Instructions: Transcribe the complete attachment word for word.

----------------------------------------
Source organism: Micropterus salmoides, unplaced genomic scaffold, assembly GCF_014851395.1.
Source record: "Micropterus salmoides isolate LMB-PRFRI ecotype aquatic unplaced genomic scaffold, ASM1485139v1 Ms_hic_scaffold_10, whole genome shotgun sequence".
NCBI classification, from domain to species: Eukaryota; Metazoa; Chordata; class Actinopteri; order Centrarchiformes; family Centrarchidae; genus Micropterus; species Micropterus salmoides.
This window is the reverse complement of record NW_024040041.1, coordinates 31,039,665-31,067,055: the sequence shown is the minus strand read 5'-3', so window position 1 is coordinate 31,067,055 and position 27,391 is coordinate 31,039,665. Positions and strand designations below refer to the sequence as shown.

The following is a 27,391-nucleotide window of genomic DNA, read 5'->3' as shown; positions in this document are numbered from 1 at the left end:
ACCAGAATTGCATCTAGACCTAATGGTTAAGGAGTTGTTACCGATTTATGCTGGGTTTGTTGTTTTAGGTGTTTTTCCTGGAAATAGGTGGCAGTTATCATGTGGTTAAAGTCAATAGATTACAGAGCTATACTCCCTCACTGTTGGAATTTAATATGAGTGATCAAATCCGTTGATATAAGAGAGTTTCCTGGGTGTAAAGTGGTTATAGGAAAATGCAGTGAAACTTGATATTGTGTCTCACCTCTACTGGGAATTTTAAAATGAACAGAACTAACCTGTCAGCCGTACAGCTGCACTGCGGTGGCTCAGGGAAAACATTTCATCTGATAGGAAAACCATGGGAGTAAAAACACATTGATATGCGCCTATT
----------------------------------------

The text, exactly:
Source organism: Micropterus salmoides, unplaced genomic scaffold, assembly GCF_014851395.1.
Source record: "Micropterus salmoides isolate LMB-PRFRI ecotype aquatic unplaced genomic scaffold, ASM1485139v1 Ms_hic_scaffold_10, whole genome shotgun sequence".
NCBI classification, from domain to species: Eukaryota; Metazoa; Chordata; class Actinopteri; order Centrarchiformes; family Centrarchidae; genus Micropterus; species Micropterus salmoides.
This window is the reverse complement of record NW_024040041.1, coordinates 31,039,665-31,067,055: the sequence shown is the minus strand read 5'-3', so window position 1 is coordinate 31,067,055 and position 27,391 is coordinate 31,039,665. Positions and strand designations below refer to the sequence as shown.

The following is a 27,391-nucleotide window of genomic DNA, read 5'->3' as shown; positions in this document are numbered from 1 at the left end:
ACCAGAATTGCATCTAGACCTAATGGTTAAGGAGTTGTTACCGATTTATGCTGGGTTTGTTGTTTTAGGTGTTTTTCCTGGAAATAGGTGGCAGTTATCATGTGGTTAAAGTCAATAGATTACAGAGCTATACTCCCTCACTGTTGGAATTTAATATGAGTGATCAAATCCGTTGATATAAGAGAGTTTCCTGGGTGTAAAGTGGTTATAGGAAAATGCAGTGAAACTTGATATTGTGTCTCACCTCTACTGGGAATTTTAAAATGAACAGAACTAACCTGTCAGCCGTACAGCTGCACTGCGGTGGCTCAGGGAAAACATTTCATCTGATAGGAAAACCATGGGAGTAAAAACACATTGATATGCGCCTATT